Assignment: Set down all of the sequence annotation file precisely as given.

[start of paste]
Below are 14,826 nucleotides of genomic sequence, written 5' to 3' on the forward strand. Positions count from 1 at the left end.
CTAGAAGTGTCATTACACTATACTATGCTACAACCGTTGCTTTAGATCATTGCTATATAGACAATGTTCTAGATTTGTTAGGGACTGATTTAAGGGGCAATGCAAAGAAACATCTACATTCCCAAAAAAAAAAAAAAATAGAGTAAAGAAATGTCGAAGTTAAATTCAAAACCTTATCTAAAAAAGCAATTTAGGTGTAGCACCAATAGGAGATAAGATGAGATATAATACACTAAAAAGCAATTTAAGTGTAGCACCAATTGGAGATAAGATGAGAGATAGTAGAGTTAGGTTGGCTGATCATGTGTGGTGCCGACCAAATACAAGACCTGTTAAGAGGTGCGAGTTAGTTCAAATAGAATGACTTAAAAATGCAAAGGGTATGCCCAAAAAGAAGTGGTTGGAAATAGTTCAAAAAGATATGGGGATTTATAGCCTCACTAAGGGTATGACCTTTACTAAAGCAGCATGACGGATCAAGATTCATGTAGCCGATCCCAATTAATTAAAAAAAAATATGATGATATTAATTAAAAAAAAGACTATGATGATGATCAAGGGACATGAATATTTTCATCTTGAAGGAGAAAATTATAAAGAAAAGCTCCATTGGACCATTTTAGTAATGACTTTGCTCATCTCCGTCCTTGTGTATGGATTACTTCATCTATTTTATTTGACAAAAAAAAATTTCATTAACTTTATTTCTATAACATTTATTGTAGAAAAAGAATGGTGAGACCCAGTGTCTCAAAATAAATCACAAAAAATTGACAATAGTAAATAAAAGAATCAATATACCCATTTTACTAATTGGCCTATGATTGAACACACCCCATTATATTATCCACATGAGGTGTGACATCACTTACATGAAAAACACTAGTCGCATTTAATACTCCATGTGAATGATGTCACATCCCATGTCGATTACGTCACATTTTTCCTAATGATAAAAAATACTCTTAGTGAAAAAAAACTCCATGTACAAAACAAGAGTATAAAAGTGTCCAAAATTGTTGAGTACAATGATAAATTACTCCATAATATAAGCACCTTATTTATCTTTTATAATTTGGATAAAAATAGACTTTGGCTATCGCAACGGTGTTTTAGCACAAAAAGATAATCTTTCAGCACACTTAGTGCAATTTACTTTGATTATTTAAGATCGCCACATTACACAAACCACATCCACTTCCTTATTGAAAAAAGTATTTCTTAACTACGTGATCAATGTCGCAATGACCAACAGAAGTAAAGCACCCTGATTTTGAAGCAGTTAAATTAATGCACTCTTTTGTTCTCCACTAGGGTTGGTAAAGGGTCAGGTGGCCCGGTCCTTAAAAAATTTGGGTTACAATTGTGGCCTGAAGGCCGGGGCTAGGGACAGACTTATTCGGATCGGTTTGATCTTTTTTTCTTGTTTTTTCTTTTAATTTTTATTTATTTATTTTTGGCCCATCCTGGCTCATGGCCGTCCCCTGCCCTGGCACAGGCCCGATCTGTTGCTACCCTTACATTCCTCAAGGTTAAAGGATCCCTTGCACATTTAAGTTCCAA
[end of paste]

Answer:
Below are 14,826 nucleotides of genomic sequence, written 5' to 3' on the forward strand. Positions count from 1 at the left end.
CTAGAAGTGTCATTACACTATACTATGCTACAACCGTTGCTTTAGATCATTGCTATATAGACAATGTTCTAGATTTGTTAGGGACTGATTTAAGGGGCAATGCAAAGAAACATCTACATTCCCAAAAAAAAAAAAAAATAGAGTAAAGAAATGTCGAAGTTAAATTCAAAACCTTATCTAAAAAAGCAATTTAGGTGTAGCACCAATAGGAGATAAGATGAGATATAATACACTAAAAAGCAATTTAAGTGTAGCACCAATTGGAGATAAGATGAGAGATAGTAGAGTTAGGTTGGCTGATCATGTGTGGTGCCGACCAAATACAAGACCTGTTAAGAGGTGCGAGTTAGTTCAAATAGAATGACTTAAAAATGCAAAGGGTATGCCCAAAAAGAAGTGGTTGGAAATAGTTCAAAAAGATATGGGGATTTATAGCCTCACTAAGGGTATGACCTTTACTAAAGCAGCATGACGGATCAAGATTCATGTAGCCGATCCCAATTAATTAAAAAAAAATATGATGATATTAATTAAAAAAAAGACTATGATGATGATCAAGGGACATGAATATTTTCATCTTGAAGGAGAAAATTATAAAGAAAAGCTCCATTGGACCATTTTAGTAATGACTTTGCTCATCTCCGTCCTTGTGTATGGATTACTTCATCTATTTTATTTGACAAAAAAAAATTTCATTAACTTTATTTCTATAACATTTATTGTAGAAAAAGAATGGTGAGACCCAGTGTCTCAAAATAAATCACAAAAAATTGACAATAGTAAATAAAAGAATCAATATACCCATTTTACTAATTGGCCTATGATTGAACACACCCCATTATATTATCCACATGAGGTGTGACATCACTTACATGAAAAACACTAGTCGCATTTAATACTCCATGTGAATGATGTCACATCCCATGTCGATTACGTCACATTTTTCCTAATGATAAAAAATACTCTTAGTGAAAAAAAACTCCATGTACAAAACAAGAGTATAAAAGTGTCCAAAATTGTTGAGTACAATGATAAATTACTCCATAATATAAGCACCTTATTTATCTTTTATAATTTGGATAAAAATAGACTTTGGCTATCGCAACGGTGTTTTAGCACAAAAAGATAATCTTTCAGCACACTTAGTGCAATTTACTTTGATTATTTAAGATCGCCACATTACACAAACCACATCCACTTCCTTATTGAAAAAAGTATTTCTTAACTACGTGATCAATGTCGCAATGACCAACAGAAGTAAAGCACCCTGATTTTGAAGCAGTTAAATTAATGCACTCTTTTGTTCTCCACTAGGGTTGGTAAAGGGTCAGGTGGCCCGGTCCTTAAAAAATTTGGGTTACAATTGTGGCCTGAAGGCCGGGGCTAGGGACAGACTTATTCGGATCGGTTTGATCTTTTTTTCTTGTTTTTTCTTTTAATTTTTATTTATTTATTTTTGGCCCATCCTGGCTCATGGCCGTCCCCTGCCCTGGCACAGGCCCGATCTGTTGCTACCCTTACATTCCTCAAGGTTAAAGGATCCCTTGCACATTTAAGTTCCAA